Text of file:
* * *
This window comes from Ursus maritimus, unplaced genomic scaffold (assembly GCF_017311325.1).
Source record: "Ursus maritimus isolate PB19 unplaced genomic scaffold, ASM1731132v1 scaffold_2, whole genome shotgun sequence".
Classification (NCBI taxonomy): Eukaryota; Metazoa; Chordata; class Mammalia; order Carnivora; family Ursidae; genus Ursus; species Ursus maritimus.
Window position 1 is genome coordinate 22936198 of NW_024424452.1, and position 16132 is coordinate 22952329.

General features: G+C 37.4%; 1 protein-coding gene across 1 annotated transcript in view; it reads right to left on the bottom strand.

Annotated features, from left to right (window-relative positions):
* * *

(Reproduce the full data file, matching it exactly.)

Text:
This window comes from Ursus maritimus, unplaced genomic scaffold (assembly GCF_017311325.1).
Source record: "Ursus maritimus isolate PB19 unplaced genomic scaffold, ASM1731132v1 scaffold_2, whole genome shotgun sequence".
Classification (NCBI taxonomy): Eukaryota; Metazoa; Chordata; class Mammalia; order Carnivora; family Ursidae; genus Ursus; species Ursus maritimus.
Window position 1 is genome coordinate 22936198 of NW_024424452.1, and position 16132 is coordinate 22952329.

General features: G+C 37.4%; 1 protein-coding gene across 1 annotated transcript in view; it reads right to left on the bottom strand.

Annotated features, from left to right (window-relative positions):